a)         “Settled status”:  “Settled status” in the UK proposal would be the outcome of the UK granting EU citizens permission to stay. This contrasts starkly with the automaticity and clarity of residence rights found in EU law. It would also be conditional on proof of continuous residence and can be further restricted by criteria such as conduct and criminality, so that EU citizens in the UK would be at greater risk of expulsion than is currently the case.

b)         Loss of “settled status”: The UK proposal says that those with “settled status” would lose this if they left the UK for more than two years. While exceptions may be made for those who "have strong ties in the UK", no details are provided; 

c)          Degradation of situation of EU citizens who have not yet acquired “settled status”: EU citizens who do not have five years’ continuous residence at the time of the UK’s exit would have to apply for a temporary status entailing more limited rights and benefits than those who had already achieved “settled status”;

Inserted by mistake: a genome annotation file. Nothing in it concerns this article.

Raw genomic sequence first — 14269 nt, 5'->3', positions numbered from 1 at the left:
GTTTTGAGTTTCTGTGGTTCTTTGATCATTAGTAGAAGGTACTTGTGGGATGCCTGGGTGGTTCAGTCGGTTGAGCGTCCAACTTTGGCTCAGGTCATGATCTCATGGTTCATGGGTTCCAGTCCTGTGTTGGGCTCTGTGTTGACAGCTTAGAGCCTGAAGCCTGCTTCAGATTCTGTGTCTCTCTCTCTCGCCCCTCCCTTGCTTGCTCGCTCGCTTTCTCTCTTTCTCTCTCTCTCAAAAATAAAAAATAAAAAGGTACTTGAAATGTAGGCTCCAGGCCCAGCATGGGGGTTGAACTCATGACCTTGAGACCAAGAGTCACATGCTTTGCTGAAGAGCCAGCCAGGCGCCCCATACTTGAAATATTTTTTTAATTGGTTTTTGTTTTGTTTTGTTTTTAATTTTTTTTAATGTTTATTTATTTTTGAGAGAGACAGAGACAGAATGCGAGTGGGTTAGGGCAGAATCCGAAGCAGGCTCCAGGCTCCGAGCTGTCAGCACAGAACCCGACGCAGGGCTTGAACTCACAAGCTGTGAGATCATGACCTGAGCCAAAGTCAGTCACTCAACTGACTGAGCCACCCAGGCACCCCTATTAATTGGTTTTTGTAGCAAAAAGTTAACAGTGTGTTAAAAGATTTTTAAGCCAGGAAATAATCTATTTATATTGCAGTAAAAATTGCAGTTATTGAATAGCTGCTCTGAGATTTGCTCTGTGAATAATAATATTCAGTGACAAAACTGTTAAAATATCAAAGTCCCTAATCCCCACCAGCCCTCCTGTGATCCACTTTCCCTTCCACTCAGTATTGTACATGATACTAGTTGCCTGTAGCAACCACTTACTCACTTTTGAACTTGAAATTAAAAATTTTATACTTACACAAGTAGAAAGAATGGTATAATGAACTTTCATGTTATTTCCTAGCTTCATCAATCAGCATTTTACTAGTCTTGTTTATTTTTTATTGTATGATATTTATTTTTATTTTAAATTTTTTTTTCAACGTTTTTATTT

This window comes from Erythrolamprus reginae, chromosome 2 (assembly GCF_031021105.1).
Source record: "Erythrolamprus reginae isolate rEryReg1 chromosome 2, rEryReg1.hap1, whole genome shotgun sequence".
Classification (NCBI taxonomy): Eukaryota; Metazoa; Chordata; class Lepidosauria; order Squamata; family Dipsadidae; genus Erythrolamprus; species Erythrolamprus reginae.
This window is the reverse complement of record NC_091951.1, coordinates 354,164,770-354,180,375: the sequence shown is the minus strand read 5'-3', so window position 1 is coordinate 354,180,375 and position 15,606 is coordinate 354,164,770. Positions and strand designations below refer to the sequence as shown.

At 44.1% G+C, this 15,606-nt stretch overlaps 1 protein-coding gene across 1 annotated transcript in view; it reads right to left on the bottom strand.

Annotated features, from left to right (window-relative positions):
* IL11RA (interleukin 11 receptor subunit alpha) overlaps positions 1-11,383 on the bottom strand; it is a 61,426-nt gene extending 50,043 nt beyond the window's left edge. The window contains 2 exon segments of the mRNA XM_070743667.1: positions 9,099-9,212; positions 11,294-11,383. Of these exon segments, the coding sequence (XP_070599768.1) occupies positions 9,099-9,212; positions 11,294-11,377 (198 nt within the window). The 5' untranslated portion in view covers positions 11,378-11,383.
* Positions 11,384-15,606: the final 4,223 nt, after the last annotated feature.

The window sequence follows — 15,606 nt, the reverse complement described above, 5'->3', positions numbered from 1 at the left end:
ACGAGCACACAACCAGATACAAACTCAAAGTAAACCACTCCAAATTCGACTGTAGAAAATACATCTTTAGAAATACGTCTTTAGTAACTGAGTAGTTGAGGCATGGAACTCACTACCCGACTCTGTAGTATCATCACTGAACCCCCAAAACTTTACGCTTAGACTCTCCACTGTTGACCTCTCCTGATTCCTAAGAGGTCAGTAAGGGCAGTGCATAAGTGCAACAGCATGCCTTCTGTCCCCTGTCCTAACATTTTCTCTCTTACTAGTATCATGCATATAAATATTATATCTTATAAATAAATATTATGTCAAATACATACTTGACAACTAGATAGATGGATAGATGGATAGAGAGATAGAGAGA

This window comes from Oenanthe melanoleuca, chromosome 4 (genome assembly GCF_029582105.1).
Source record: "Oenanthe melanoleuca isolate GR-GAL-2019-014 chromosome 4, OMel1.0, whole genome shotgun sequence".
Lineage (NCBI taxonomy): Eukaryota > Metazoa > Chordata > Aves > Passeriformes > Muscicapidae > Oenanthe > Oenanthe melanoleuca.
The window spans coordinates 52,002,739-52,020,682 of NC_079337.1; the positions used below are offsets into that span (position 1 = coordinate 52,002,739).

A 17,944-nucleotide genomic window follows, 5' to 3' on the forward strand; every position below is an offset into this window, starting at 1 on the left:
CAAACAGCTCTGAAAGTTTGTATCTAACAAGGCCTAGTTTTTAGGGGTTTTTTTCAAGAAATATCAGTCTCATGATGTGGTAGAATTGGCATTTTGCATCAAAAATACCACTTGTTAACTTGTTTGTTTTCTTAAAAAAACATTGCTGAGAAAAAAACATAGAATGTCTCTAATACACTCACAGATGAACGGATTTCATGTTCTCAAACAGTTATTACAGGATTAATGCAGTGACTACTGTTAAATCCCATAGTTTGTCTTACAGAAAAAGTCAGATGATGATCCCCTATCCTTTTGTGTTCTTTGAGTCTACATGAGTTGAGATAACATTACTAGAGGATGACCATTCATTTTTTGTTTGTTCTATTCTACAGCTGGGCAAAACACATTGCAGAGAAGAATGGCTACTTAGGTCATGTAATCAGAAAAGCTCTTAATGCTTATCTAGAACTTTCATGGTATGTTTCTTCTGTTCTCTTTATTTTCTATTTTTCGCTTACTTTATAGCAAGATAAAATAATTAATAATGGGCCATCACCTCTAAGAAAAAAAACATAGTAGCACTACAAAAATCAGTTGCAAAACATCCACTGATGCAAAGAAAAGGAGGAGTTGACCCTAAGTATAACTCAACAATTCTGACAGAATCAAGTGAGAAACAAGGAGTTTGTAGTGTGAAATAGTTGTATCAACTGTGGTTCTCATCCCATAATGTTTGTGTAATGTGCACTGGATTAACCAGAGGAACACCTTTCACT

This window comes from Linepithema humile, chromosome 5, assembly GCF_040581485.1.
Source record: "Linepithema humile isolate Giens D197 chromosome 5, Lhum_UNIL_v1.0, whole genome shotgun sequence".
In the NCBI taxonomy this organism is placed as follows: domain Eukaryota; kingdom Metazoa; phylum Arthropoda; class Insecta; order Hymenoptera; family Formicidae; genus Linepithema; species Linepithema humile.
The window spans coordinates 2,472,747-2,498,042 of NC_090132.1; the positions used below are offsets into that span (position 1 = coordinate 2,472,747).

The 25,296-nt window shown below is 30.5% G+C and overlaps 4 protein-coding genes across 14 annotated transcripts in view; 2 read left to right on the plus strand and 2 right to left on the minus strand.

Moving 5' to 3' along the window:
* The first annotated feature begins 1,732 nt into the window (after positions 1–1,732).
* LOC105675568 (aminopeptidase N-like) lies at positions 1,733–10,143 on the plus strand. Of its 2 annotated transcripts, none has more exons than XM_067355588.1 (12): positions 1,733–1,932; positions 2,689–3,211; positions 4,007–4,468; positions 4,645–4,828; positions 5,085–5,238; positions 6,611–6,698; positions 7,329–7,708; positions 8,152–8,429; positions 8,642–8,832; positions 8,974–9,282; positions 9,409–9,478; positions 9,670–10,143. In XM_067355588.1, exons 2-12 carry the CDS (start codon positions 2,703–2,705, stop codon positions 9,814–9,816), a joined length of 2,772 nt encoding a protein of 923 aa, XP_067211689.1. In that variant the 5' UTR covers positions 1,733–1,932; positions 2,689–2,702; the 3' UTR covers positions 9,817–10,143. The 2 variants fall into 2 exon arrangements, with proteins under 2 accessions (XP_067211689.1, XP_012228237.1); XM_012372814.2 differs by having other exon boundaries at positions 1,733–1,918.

d)         Family rights: Future family members of EU citizens who come to the UK after withdrawal would be subject to the same rules as apply to non-EU nationals joining UK citizens. These more restrictive criteria include a series of income thresholds for those bringing partners or children. Additionally we require that all rights currently granted by EU citizens, including the right for EU citizens' non-EU spouses to join them in their Member State of residence at any time after Brexit, are retained. Otherwise this would be a retrograde step for EU citizens compared to the current situation; 

e)          Loss of right to export benefits: EU citizens with “settled status” would continue to be able to export benefits post-UK exit if they were already doing so pre-UK exit.  However, this would not be possible for benefits arising after the UK leaves, for example in relation to children born after 30 March 2019;